As a business owner, every last piece of information and data your company holds could be valuable to hackers. And don’t believe for a second that because you are a small business, you aren’t of interest.
Despite all the headlines, the vast majority of operations suffering hacks are small to medium-sized, simply because they are easy targets. And when it finally occurs, hacking can have devastating consequences on your business.
The sad fact is, however, that if an experienced hacker wants to get into your business systems, they probably can. The big question is – how are you going to deal with the fallout? We’re going to explore a few ideas with you right now, so read on to find out more.
Be proactive, not reactive.
It’s vital to have the right systems in place to ensure that if the worst happens, you still have a business. Security and backup are essential, of course – and not just for your primary servers and data centers. Your backup might need backup, too. For example, RAID 0 data recovery will be essential if RAID 0 is your safety net. As any expert will tell you, RAID-enabled systems at this level do not provide any redundancy, and if a hacker decides to wipe a drive, you could lose everything.
Get to know a professional.
Knowing where to turn when things go awry is a critical part of any business operation – it’s all about who, not what, you know! There are different professionals to call, too. A security expert – preferably with knowledge of your systems – is vital, of course. But you should also have a legal officer on hand. Trade secrets could be at stake, here, and it might be necessary to bring in compliance teams, too, depending on your company’s legal status. The critical thing here is to move fast – the longer you leave things, the worse your situation will be.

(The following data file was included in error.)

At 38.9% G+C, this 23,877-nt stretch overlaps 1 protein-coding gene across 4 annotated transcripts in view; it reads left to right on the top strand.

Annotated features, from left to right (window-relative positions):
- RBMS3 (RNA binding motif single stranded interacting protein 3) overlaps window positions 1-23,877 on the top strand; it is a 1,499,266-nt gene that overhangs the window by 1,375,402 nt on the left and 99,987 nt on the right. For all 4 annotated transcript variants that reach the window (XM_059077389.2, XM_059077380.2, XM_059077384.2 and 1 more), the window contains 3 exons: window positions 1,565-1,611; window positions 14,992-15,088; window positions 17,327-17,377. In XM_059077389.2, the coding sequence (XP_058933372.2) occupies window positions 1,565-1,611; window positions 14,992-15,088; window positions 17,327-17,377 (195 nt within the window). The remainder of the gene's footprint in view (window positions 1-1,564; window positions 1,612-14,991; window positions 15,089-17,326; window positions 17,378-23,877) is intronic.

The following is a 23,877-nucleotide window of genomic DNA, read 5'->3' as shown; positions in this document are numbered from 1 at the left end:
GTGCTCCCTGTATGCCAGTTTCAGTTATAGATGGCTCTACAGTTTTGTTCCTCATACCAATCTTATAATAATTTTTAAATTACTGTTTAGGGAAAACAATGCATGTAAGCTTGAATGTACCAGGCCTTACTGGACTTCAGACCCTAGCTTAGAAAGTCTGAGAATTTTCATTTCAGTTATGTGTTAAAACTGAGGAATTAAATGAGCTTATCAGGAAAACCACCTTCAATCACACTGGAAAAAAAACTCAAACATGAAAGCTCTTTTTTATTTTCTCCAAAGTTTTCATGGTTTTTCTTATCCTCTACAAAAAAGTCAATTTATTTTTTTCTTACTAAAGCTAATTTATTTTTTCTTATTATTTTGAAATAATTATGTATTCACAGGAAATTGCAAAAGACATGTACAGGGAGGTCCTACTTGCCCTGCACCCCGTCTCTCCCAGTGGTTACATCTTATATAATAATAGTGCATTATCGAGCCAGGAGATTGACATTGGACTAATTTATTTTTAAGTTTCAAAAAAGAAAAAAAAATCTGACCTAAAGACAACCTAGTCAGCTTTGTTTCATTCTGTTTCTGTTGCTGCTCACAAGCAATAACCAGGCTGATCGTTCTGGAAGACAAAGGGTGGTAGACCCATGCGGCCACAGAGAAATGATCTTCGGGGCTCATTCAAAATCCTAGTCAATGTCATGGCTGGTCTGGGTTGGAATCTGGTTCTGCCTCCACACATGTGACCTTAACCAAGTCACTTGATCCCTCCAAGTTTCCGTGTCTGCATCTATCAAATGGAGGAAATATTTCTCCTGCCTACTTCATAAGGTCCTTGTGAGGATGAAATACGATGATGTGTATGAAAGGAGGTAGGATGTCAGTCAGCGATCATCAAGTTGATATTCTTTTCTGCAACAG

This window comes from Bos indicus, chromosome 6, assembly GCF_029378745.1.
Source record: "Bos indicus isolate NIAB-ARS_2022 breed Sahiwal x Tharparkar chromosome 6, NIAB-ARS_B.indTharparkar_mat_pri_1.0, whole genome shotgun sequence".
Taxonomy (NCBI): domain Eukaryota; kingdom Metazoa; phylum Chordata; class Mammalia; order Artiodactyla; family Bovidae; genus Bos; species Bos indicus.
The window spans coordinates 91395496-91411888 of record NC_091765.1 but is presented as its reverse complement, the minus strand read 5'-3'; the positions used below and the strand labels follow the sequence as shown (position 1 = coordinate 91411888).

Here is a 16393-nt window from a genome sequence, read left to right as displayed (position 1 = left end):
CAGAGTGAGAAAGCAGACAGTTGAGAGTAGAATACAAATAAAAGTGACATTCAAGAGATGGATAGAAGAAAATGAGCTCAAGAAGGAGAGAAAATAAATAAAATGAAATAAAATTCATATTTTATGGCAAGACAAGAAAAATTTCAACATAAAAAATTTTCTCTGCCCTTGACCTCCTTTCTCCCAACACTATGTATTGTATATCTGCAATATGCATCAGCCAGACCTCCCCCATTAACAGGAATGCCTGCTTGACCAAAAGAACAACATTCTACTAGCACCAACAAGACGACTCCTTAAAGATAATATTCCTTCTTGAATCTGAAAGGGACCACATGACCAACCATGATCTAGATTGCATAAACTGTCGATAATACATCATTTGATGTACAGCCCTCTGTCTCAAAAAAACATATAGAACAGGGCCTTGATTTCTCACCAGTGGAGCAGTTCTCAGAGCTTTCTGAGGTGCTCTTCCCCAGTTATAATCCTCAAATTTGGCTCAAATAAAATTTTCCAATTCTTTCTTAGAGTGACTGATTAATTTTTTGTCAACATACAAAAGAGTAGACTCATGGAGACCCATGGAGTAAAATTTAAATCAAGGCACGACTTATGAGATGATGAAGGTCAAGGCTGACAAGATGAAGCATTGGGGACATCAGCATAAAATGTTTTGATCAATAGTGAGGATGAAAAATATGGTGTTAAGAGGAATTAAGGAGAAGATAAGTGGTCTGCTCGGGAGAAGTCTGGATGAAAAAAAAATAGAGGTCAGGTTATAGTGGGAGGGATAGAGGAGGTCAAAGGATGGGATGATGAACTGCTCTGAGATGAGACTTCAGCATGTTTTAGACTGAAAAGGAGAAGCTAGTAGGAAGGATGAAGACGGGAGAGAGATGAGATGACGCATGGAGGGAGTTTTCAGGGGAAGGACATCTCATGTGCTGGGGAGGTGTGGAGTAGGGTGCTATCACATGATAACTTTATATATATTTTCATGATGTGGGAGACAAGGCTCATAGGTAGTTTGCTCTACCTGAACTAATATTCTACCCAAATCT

Look at your current security.
It’s always advisable to make regular checks on your IT security system all the time, of course. But it is imperative straight after you have been hacked. There are a few key things you can do straight away, including resetting passwords and tightening up access. Of course, if an experienced hacker is in your system, this may prove fruitless. But bear in mind that most hacks are not this severe, and in the vast majority of cases, it’s worth trying to beef up your security after the event.
Lead the team.
Here’s the thing about suffering a breach in your system – if you run around in a blind panic, there is a good chance your employees will, too. You need to act appropriately, calmly, and ensure that you are removing any roadblocks out of the way of the people who will be trying to fix the problem. Prioritize, delegate, and ensure an efficient flow of information to everyone involved.
Finally, ensure your customers, suppliers, and stakeholders are all aware of the problem – sooner rather than later. Don’t try and hide, or cover things up – it will go against you in the long run. However, avoid communicating anything outside the team that isn’t 100% accurate. Any incident of hacking can be incredibly embarrassing – but how you respond in public will often be how you are judged.